Fort Collins' Sour Boy, Bitter Girl started 2011 with a weeklong tour of our neighboring states, playing shows in Kansas, Missouri, Texas and New Mexico. They released a record last year, but this was mostly a "because we can" situation. These sorts of tours, however brief, can be pivotal moments in bands' careers and see them facing... unusual challenges. Which is why we're introducing a new feature where we gather reports from the road.
First up, we bring you Sour Boy, Bitter Girl front man BJ Buttice, who shares the tour's highs, lows, and encounters with locals.
Westword: What did you travel in?
BJ Buttice: We still haven't come up with a band vehicle. This time around we took my Four-Runner. Four sleepless, restless, showerless guys packed into a pretty tight space. We had to pull a trailer for the gear. Then we hit ice, and the trailer pulled us. Into a ditch. Hopefully we'll have a van next time.
Where did you sleep?
Sleeping was all pretty comfortable this time around. Friends floors. A friend's parents' house -- which was pretty killer. And I believe there was some sleeping in the car outside the venue.
What was your cheapest meal?
The cheapest meals were the amazing free meals we had at our friend's parents' house. They were great hosts. Or the free pizza at the Record Bar in Kansas City. Also pretty great. Other than that, it was mostly gas station food and a buy-one-get-one chicken sandwich deal at... I think it was Burger King. Doesn't really matter. It was cheap and not as disgusting as it could've been. Most surreal meal was at a Waffle House in Kansas where all the very loud customers knew too much about each other and too little about us. It ended with the band getting to play with puppies!
What was your best show?
The best show, for me, was Dallas. Good turn out. Good bands. Really nice people and a good response. Plus the drinks were cheap as hell. And i got to see a very old friend for the first time in too long a time.
What was your worst show?
There really wasn't one. They were all fun. They all payed at least a little. None of the sound guys hated us for breathing. There was an incident in Lawrence involving a microphone stand that ended with me rolling around on stage, kicking and screaming like a lunatic. But that was fun too.
What did you bring with you in the way of merch and music, and what sold best?
We brought three t-shirt designs and Songs About the Landscape. We do "great deal!" bundle pricing to trick people into buying a shirt AND a CD. Seemed to work pretty well. At least on the folks who had any interest in buying anything at all. Of the three t-shirt designs "the biclops and his horrific stereo vision" was the most popular.
What was the best band you played with?
We actually didn't have to play with any really lousy bands this time around. They were all good at what they did and pretty professional about doing it. My favorites were probably The Ambulants in Kansas, who play great pop music at less than half the speed, and J. Charles and the Train Robbers in Dallas, who were a super tight alt-country Americana sort of band. They both put on a great show.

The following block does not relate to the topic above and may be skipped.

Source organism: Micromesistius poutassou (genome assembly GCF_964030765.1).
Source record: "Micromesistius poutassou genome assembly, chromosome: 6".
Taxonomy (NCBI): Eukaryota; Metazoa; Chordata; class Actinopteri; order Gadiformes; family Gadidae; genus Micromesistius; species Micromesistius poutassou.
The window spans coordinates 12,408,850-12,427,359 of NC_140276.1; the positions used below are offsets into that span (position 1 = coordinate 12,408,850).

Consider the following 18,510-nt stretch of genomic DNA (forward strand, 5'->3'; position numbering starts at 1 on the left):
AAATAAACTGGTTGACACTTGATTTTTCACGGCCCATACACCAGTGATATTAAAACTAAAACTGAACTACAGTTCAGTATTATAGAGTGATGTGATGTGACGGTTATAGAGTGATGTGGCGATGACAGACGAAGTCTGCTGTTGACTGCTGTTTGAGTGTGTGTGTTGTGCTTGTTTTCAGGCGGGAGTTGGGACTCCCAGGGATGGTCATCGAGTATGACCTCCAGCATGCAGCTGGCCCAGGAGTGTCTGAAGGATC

What do you feel you gave up in order to go on this tour?
Sleep. Time at work getting paid. I think I gave up some lung capacity to the road smokes. But honestly, it doesn't feel like giving up much. It's exhausting and trying, but we get to play shows to new people every night, make new friends, see new bands and have new adventures. Oh, and drink for free. If it didn't cost so much money, I would tour as often as my band mates would come with me. Maybe do solo tours when they wouldn't. I like it more than the real world. Maybe because every time i come back to the real world I'm broke.
What do you feel you gained on this tour?
We made a lot of new friends and made a lot of new, slightly foggy memories. And hopefully, we gained some fans. I'm told, if one can come up with enough fans, one can actually break even on being an entertainer.
What piece of advice do you have for other bands considering a similar tour?
Save up a lot of money before you leave. It's no fun to be counting your pennies and trying to convince yourself you're not hungry when you're trapped in a car with a bunch of restless guys who are doing the same.
Also, we had a bunch of shows get canceled on us. That sucked. Find a way to avoid that. The singer from The Eight Bucks Experiment once gave me this advice about touring: "Just do it. Break up with your girlfriend and go start some chick on fire." I'm not sure what he meant, but that's either brilliant or awful advice. I've not decided yet.
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Kansas. Photo courtesy of BJ Buttice.
Got a road story of your own to share? drop us a line.